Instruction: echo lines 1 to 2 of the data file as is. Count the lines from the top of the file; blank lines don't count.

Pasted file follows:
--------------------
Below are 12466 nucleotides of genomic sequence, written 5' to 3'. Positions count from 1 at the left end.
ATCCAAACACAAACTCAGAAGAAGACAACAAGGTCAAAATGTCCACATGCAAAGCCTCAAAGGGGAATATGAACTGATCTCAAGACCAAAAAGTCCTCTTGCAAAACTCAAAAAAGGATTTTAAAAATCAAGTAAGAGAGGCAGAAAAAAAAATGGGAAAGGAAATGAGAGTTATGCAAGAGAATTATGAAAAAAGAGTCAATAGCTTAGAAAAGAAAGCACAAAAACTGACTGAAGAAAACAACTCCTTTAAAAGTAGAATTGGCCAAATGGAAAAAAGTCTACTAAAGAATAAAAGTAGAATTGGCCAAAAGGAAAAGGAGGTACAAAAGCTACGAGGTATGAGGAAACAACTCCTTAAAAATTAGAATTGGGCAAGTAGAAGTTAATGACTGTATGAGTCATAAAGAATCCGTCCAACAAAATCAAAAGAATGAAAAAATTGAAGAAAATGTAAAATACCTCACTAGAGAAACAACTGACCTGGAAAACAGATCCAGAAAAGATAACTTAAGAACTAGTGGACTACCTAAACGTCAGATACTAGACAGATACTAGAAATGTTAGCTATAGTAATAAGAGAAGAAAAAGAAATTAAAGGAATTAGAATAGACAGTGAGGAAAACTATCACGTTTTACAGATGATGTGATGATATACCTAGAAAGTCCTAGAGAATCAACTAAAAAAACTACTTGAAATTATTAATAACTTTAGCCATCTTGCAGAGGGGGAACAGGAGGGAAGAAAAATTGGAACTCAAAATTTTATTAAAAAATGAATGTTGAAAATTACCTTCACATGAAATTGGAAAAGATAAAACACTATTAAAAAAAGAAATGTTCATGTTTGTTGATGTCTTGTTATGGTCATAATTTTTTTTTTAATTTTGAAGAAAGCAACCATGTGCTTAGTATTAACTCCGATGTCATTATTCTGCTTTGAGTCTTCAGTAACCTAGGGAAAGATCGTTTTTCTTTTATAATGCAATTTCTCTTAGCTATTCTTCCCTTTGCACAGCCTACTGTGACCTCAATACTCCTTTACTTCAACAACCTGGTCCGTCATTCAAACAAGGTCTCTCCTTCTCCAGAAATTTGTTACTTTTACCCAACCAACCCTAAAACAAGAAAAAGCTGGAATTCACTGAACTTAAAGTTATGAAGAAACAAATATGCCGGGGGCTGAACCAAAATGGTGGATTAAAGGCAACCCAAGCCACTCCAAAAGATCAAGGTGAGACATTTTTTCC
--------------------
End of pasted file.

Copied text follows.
Below are 12466 nucleotides of genomic sequence, written 5' to 3'. Positions count from 1 at the left end.
ATCCAAACACAAACTCAGAAGAAGACAACAAGGTCAAAATGTCCACATGCAAAGCCTCAAAGGGGAATATGAACTGATCTCAAGACCAAAAAGTCCTCTTGCAAAACTCAAAAAAGGATTTTAAAAATCAAGTAAGAGAGGCAGAAAAAAAAATGGGAAAGGAAATGAGAGTTATGCAAGAGAATTATGAAAAAAGAGTCAATAGCTTAGAAAAGAAAGCACAAAAACTGACTGAAGAAAACAACTCCTTTAAAAGTAGAATTGGCCAAATGGAAAAAAGTCTACTAAAGAATAAAAGTAGAATTGGCCAAAAGGAAAAGGAGGTACAAAAGCTACGAGGTATGAGGAAACAACTCCTTAAAAATTAGAATTGGGCAAGTAGAAGTTAATGACTGTATGAGTCATAAAGAATCCGTCCAACAAAATCAAAAGAATGAAAAAATTGAAGAAAATGTAAAATACCTCACTAGAGAAACAACTGACCTGGAAAACAGATCCAGAAAAGATAACTTAAGAACTAGTGGACTACCTAAACGTCAGATACTAGACAGATACTAGAAATGTTAGCTATAGTAATAAGAGAAGAAAAAGAAATTAAAGGAATTAGAATAGACAGTGAGGAAAACTATCACGTTTTACAGATGATGTGATGATATACCTAGAAAGTCCTAGAGAATCAACTAAAAAAACTACTTGAAATTATTAATAACTTTAGCCATCTTGCAGAGGGGGAACAGGAGGGAAGAAAAATTGGAACTCAAAATTTTATTAAAAAATGAATGTTGAAAATTACCTTCACATGAAATTGGAAAAGATAAAACACTATTAAAAAAAGAAATGTTCATGTTTGTTGATGTCTTGTTATGGTCATAATTTTTTTTTTAATTTTGAAGAAAGCAACCATGTGCTTAGTATTAACTCCGATGTCATTATTCTGCTTTGAGTCTTCAGTAACCTAGGGAAAGATCGTTTTTCTTTTATAATGCAATTTCTCTTAGCTATTCTTCCCTTTGCACAGCCTACTGTGACCTCAATACTCCTTTACTTCAACAACCTGGTCCGTCATTCAAACAAGGTCTCTCCTTCTCCAGAAATTTGTTACTTTTACCCAACCAACCCTAAAACAAGAAAAAGCTGGAATTCACTGAACTTAAAGTTATGAAGAAACAAATATGCCGGGGGCTGAACCAAAATGGTGGATTAAAGGCAACCCAAGCCACTCCAAAAGATCAAGGTGAGACATTTTTTCC